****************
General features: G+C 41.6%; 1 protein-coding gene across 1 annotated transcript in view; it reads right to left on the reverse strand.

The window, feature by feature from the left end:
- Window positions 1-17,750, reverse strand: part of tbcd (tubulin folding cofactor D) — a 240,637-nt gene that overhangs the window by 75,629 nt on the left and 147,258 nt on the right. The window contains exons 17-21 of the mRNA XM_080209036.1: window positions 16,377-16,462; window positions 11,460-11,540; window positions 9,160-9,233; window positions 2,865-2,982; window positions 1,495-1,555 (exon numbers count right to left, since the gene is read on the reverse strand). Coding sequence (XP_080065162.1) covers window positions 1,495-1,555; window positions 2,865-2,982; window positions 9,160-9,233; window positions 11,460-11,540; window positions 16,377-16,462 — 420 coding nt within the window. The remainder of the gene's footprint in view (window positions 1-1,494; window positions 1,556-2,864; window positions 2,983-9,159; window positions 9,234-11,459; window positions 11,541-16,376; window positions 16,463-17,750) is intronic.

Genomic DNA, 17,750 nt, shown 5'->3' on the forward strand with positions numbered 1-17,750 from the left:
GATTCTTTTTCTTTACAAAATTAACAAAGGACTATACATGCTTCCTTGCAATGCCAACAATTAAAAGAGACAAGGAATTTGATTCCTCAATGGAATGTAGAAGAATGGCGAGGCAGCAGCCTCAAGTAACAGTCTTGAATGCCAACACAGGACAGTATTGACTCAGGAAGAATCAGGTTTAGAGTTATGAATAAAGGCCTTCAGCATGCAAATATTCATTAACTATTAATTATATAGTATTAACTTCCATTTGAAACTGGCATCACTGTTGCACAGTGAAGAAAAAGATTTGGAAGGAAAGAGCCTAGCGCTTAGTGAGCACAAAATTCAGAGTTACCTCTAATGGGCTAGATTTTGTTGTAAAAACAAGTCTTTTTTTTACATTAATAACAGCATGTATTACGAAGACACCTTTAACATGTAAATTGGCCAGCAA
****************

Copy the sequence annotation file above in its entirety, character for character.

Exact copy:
General features: G+C 41.6%; 1 protein-coding gene across 1 annotated transcript in view; it reads right to left on the reverse strand.

The window, feature by feature from the left end:
- Window positions 1-17,750, reverse strand: part of tbcd (tubulin folding cofactor D) — a 240,637-nt gene that overhangs the window by 75,629 nt on the left and 147,258 nt on the right. The window contains exons 17-21 of the mRNA XM_080209036.1: window positions 16,377-16,462; window positions 11,460-11,540; window positions 9,160-9,233; window positions 2,865-2,982; window positions 1,495-1,555 (exon numbers count right to left, since the gene is read on the reverse strand). Coding sequence (XP_080065162.1) covers window positions 1,495-1,555; window positions 2,865-2,982; window positions 9,160-9,233; window positions 11,460-11,540; window positions 16,377-16,462 — 420 coding nt within the window. The remainder of the gene's footprint in view (window positions 1-1,494; window positions 1,556-2,864; window positions 2,983-9,159; window positions 9,234-11,459; window positions 11,541-16,376; window positions 16,463-17,750) is intronic.

Genomic DNA, 17,750 nt, shown 5'->3' on the forward strand with positions numbered 1-17,750 from the left:
GATTCTTTTTCTTTACAAAATTAACAAAGGACTATACATGCTTCCTTGCAATGCCAACAATTAAAAGAGACAAGGAATTTGATTCCTCAATGGAATGTAGAAGAATGGCGAGGCAGCAGCCTCAAGTAACAGTCTTGAATGCCAACACAGGACAGTATTGACTCAGGAAGAATCAGGTTTAGAGTTATGAATAAAGGCCTTCAGCATGCAAATATTCATTAACTATTAATTATATAGTATTAACTTCCATTTGAAACTGGCATCACTGTTGCACAGTGAAGAAAAAGATTTGGAAGGAAAGAGCCTAGCGCTTAGTGAGCACAAAATTCAGAGTTACCTCTAATGGGCTAGATTTTGTTGTAAAAACAAGTCTTTTTTTTACATTAATAACAGCATGTATTACGAAGACACCTTTAACATGTAAATTGGCCAGCAA